And only after they tried to treat the cirrhosis of the liver, afterwards I found out I had liver cancer. And only after my diagnosis of liver cancer, was I educated and told that hepatitis C was a risk factor for liver cancer. It knocked me for a loop, because I didn’t realise that my health situation is moving downhill in a sense. I go from prostate cancer to cirrhosis of the liver and then I'm hearing about liver cancer.

     

    I was sad. I was disappointed. It's like, why do I have to deal with this? But my attitude was, I'm going to hang in there. I'm willing to put forth the effort. I didn't know what it was going to take, but I was willing. And I'm glad I went along with it.

     

    I met my wife in late 2016. I think it was right around September. We were at a gathering and we didn’t know each other, but at some point during the gathering I went up and introduced myself. It was dry up until before I met her, because of the medical issues that was going on with me.

     

    My mother passed and she was probably my biggest fan. But in 2016, my best buddy passed away. So that left a void. Just at the moment that I wanted to talk, she was there. And then we got married in September 2018. I was able to look at my medical situation with two set of eyes.

     

    So you got two people asking questions instead of one. And that was real helpful to me. And then you have to do your part by being involved in the treatment. Because as long as I'm feeling like we're doing something versus doing nothing, why not do it?

     

    I may not be out of the woods, but I can see the light at the end of the tunnel. You always look forward, seeing the sun come up, and taking your next breath. That's part of the deal, whether you acknowledge it or not. I might be here a little while longer. How about that? Yes, I like that one. I guess most people would.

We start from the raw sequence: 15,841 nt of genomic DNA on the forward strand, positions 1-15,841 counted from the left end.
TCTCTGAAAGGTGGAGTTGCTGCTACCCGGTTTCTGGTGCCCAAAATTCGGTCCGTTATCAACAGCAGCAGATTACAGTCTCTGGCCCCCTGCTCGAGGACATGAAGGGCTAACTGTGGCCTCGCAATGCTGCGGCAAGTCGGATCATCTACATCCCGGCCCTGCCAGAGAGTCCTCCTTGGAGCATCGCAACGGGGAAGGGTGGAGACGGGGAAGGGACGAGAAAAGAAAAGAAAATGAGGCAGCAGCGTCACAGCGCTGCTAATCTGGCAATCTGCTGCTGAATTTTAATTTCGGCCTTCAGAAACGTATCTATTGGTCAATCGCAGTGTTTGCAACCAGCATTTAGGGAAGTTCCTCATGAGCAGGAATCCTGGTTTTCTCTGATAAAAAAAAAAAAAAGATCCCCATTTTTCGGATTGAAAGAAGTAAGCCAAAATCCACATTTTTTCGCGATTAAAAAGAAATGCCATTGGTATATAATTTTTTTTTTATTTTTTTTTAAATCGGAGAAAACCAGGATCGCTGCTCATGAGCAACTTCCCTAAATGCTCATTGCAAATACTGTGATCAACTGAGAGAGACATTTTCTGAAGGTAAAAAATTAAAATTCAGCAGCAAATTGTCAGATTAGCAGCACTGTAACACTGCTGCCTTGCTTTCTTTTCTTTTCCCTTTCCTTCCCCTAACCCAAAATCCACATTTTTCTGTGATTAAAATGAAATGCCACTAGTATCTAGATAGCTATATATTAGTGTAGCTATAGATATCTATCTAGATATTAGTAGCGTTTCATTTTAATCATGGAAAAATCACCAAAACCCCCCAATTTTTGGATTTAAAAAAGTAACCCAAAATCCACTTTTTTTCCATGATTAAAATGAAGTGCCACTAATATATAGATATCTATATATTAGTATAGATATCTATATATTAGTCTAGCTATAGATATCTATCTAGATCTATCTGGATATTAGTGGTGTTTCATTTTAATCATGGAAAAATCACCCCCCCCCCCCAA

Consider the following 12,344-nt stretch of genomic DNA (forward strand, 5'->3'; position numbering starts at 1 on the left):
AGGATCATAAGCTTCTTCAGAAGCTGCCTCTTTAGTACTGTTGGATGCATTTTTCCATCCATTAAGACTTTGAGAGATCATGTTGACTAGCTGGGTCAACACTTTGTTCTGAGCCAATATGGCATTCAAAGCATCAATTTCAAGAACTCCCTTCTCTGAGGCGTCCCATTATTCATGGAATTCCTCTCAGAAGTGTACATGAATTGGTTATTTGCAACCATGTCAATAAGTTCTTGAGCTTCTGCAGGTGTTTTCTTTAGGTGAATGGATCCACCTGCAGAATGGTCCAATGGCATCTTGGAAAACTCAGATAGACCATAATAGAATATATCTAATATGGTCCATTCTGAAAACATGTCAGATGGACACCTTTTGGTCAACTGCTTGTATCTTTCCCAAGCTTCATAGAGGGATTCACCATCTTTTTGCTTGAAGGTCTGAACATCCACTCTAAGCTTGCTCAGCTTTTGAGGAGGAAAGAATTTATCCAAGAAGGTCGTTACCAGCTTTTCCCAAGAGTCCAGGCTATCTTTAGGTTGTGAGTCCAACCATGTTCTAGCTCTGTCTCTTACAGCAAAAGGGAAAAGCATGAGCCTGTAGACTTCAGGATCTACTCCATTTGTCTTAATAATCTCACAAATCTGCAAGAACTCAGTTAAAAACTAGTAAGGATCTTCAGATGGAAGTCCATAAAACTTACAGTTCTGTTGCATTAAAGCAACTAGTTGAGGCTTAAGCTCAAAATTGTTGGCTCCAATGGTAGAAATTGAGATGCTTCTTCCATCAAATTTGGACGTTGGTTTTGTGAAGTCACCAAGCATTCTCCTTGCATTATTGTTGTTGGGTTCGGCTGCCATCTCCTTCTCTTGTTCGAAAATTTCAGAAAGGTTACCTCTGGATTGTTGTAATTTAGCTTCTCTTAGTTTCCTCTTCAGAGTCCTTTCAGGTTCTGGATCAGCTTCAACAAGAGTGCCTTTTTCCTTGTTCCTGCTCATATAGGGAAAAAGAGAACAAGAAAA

View video transcript

Resources

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Connecting YOU WITH YOUR PATIENTS

CONNECTING YOU WITH YOUR PATIENTS

At Roche, we believe in a shared purpose in improving the care and treatment of patients living with difficult to treat cancers. We understand and empathise with the demands you face managing the needs of these patients.

Roche is committed to exploring new treatment options to individualise treatment and meet patients’ needs. TECENTRIQ has proven efficacy as monotherapy as well as in combination with other medicines and we are committed to exploring new combinations to improve patient outcomes (ref. SmPC). 

TECENTRIQ is an anti PD-L1 cancer immunotherapy that specifically targets PD-L1 on tumour and tumour-infiltrating immune cells across a broad range of solid tumours. TECENTRIQ offers a pioneering, targeted treatment with proven efficacy and an acceptable tolerability profile (ref. SmPC). Please see the specific indications for more information.

Connecting TECENTRIQ and COMBINATIONS

CONNECTING TECENTRIQ AND COMBINATIONS

TECENTRIQ has proven efficacy as monotherapy as well as in combination with other medicines and we are committed to explore new combinations for better patient outcomes (ref. SmPC).

In many difficult-to-treat tumour types with a high unmet need, including metastatic urothelial carcinoma, triple negative breast cancer and lung cancer (non-small cell lung cancer and small cell lung cancer), TECENTRIQ has shown significant improvements in progression-free and/or overall survival (ref. SmPC). Importantly, treatment can be tailored (i.e., in combination with the standard of care, or different dosing schedules) according to the type of cancer and the patient’s individual needs (ref. SmPC).
Read SmPC for more details

The multiple indications of TECENTRIQ (ref. SmPC)
provide a wealth of data to inform treatment decision-making and deliver valuable reassurance when considering the needs of your patients with cancer. Please see the specific indications for more information.

Connecting PATIENTS TO THEIR LOVED ONES

CONNECTING PATIENTS TO THEIR LOVED ONES

TECENTRIQ treatment offers the potential to improve treatment outcomes and maintain patient quality of life in your difficult to treat cancer patients, so they can hopefully spend more time with their loved ones.

TECENTRIQ is approved in metastatic urothelial carcinoma, non-small cell lung cancer, extensive-stage small cell lung cancer and triple negative breast cancer (ref. SmPC).

  • References & Notes

    References & Notes

    1. TECENTRIQ SmPC; CHMP post-authorisation summary of positive opinion for Tecentriq (II-39) avalable from: https://www.ema.europa.eu/en/medicines/human/summaries-opinion/tecentriq-2 First published: 18/09/2020 EMA/CHMP/488242/2020

    2 . Li D, et al. Cancers. 2019;11:841.

    3. Kudo M, Finn R, Qin S, et al. Lancet. 2018;391:1163–1173.

    4. Finn R, et al. N Engl J Med 2020; 382:1894-1905

    5. Llovet JM et al. Hepatocellular carcinoma. Nat Rev Dis Primers. 2016;2:16018.

    6. World Health Organisation: Globocan 2018 – Liver cancer factsheet. [Internet; cited 2020 September] Available from:  http://gco.iarc.fr/today/data/factsheets/cancers/11-Liver-fact-sheet.pdf 

    7. Giannini EG et al. Prognosis of Untreated Hepatocellular Carcinoma. Hepatology. 2015;61 (1):184-190.